Today, January 12th is a sad somber day. This day will forever remind me of all that was lost and that will never be. January 12th, 2011 was the day my brother lost his life to violence. Today is the anniversary of his death, were the life of Jason Peagram, age 22 was taken from us. On this day, I want to share his story and how I got through the loss.
Two years ago, I was woken up by a phone call at roughly 5 in the morning. Confused I answered. “Hello?!?” My older brother replied, “Kortney, it’s me.” I clearly could hear my brother crying. “Hey, what is going on? Are you ok? Is mom ok?” I started to panic thinking that something had happen to our mother. I tried to remain calm, as I listen to my brother talk. His voice was shaking, he clearly was upset. He continued, ” No, something happen last night, I am headed back home…”. He paused and took a deep breath before saying, “Jason was shot…Our brother was shot…it’s bad…it’s really bad…” I gasped, I stood right up and I started to ask a million questions at once. ” Well where is he? What is going on? How did this happen? What hospital is he at? How is he doing? When can we see him?” I did not expect the following words to come out of my brother’s mouth, ” Kortney, Jason died…he is dead…he was shot and he died…” I had never heard my brother so upset, I had also never heard myself scream in disbelief- it is this indescribable screech that came out of my mouth. The sound of pain, loss, and disbelief. As I fell to my knees in tears, weeping I realized that January 12 is the day that everything changed and nothing would ever be the same.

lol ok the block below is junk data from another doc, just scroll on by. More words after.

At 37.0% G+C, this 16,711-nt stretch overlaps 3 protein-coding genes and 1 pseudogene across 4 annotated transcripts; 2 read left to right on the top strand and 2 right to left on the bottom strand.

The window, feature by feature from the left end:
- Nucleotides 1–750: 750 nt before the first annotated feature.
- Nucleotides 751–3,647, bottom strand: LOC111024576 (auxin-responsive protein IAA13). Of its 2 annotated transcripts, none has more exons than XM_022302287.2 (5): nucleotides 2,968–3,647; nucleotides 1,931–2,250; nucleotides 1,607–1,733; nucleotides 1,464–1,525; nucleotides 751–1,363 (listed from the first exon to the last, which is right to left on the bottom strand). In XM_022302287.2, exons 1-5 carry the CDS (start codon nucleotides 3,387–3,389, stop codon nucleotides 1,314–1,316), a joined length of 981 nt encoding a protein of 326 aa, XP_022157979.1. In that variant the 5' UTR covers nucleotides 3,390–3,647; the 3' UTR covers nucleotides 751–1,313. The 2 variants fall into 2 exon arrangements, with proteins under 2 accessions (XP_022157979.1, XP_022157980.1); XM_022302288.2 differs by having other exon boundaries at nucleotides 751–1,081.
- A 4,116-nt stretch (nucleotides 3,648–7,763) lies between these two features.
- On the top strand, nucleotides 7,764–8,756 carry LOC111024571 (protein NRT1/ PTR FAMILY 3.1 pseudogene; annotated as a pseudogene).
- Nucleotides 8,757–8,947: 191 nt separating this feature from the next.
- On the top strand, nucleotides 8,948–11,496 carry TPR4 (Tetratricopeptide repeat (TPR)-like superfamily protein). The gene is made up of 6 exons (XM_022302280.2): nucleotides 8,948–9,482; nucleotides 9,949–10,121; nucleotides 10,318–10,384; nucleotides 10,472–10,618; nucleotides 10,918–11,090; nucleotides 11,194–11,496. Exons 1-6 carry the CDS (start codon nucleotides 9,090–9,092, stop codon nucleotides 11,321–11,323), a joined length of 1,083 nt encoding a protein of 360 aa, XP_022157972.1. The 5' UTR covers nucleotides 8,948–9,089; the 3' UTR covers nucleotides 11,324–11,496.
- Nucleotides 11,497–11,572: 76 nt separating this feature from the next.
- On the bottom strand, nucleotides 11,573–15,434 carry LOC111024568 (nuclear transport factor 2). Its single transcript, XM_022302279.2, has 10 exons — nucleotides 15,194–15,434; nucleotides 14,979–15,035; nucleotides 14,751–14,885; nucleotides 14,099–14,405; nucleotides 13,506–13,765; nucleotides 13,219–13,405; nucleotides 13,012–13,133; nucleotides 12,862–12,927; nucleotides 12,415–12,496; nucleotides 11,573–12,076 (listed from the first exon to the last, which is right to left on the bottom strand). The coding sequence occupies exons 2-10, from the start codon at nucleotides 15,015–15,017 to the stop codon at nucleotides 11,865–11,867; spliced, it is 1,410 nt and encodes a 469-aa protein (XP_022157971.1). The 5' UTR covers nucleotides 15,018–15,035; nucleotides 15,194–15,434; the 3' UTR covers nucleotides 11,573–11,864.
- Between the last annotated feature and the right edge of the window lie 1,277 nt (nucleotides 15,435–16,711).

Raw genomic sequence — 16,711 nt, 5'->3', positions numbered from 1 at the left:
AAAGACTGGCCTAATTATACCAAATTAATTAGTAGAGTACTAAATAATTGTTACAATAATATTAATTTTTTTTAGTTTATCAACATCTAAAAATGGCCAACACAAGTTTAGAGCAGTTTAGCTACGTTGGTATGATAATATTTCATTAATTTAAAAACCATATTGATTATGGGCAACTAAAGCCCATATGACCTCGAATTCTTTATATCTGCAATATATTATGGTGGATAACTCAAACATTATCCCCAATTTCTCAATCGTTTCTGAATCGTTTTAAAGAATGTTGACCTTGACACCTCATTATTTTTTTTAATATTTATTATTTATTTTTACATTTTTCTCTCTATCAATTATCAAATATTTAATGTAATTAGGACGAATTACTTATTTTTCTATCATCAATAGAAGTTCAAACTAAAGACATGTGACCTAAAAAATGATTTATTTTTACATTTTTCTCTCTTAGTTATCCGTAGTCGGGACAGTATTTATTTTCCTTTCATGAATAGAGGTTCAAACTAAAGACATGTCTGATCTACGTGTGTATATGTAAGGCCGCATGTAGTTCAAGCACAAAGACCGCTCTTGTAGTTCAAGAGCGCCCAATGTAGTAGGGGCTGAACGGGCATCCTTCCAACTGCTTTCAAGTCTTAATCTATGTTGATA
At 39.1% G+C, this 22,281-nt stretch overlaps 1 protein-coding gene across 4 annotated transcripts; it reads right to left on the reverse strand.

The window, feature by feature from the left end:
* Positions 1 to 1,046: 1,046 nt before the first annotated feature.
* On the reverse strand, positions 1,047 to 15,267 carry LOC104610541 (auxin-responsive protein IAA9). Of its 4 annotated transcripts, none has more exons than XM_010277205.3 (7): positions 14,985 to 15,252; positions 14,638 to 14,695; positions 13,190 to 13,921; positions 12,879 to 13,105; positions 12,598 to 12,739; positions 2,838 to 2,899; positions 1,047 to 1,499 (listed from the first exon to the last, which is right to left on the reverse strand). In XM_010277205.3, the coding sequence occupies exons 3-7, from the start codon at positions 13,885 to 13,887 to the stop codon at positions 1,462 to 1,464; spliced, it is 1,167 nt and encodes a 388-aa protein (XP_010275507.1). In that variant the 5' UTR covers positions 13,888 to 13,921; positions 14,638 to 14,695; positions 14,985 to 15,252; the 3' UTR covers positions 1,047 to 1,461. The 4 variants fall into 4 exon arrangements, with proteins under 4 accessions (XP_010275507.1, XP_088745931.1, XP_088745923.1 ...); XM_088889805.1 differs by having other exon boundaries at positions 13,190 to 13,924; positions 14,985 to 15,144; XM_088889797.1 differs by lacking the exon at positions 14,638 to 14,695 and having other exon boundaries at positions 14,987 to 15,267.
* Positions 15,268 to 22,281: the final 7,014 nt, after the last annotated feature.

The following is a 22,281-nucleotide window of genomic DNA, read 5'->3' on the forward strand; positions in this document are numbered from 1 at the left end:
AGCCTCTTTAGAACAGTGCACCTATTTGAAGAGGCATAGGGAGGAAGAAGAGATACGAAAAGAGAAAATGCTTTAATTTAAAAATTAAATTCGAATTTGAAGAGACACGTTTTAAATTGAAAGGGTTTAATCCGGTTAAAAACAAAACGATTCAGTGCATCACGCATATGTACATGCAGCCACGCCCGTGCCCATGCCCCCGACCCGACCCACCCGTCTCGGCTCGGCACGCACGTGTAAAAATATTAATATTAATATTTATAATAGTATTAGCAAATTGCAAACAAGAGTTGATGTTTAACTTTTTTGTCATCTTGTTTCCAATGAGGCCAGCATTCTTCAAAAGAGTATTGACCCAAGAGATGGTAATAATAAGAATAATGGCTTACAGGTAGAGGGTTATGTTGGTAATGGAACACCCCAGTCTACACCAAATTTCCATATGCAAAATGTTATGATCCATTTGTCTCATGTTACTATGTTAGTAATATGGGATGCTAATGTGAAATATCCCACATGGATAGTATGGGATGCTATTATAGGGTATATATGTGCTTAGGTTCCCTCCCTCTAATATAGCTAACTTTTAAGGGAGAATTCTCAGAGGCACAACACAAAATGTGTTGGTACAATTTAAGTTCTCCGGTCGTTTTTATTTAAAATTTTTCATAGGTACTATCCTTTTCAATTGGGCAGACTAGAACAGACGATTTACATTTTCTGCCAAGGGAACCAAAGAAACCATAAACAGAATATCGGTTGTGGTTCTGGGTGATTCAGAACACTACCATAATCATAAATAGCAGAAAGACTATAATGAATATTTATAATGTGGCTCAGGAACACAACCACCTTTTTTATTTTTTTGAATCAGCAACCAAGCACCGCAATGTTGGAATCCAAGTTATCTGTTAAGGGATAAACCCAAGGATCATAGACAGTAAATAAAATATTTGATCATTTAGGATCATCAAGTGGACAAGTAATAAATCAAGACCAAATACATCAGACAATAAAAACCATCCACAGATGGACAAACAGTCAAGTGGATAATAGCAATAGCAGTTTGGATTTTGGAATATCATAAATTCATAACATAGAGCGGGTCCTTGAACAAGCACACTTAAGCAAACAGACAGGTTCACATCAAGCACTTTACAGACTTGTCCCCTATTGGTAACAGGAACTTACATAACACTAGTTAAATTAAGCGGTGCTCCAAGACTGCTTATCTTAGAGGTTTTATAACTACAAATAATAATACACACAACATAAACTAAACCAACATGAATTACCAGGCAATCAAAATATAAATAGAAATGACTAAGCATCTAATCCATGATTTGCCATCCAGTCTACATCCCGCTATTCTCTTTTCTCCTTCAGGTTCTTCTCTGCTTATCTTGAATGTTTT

As I might have mentioned in previous blogs, I am from a Canada. I grew up in a small town outside the city of Montreal. My mother and Jason lived a few blocks away from each other in the city. Canada is known for being safe. In 2011, there were 35 homicides in Montreal (Metro, Canada). My brother was one of those 35 people. To this day we still have no answers. It is an open murder investigation that sadly might never be closed. The report indicated that Jason got into an altercation outside his apartment with a few people. Witnesses heard fighting and yelling. The next thing they heard were gun shots and the perpetrators fled the scene, leaving my brother to die. Sadly, my family and I will spend the rest of our days wondering what happened that night. How could someone take his life? Who would have done that? Why hurt such amazing young man? Why did they target him? What could he have done? Was this planned or an accident? Why were they fighting? So many questions that remain unanswered and things we might never know. It is often hard to sit with the unknown and to not have closure over his death.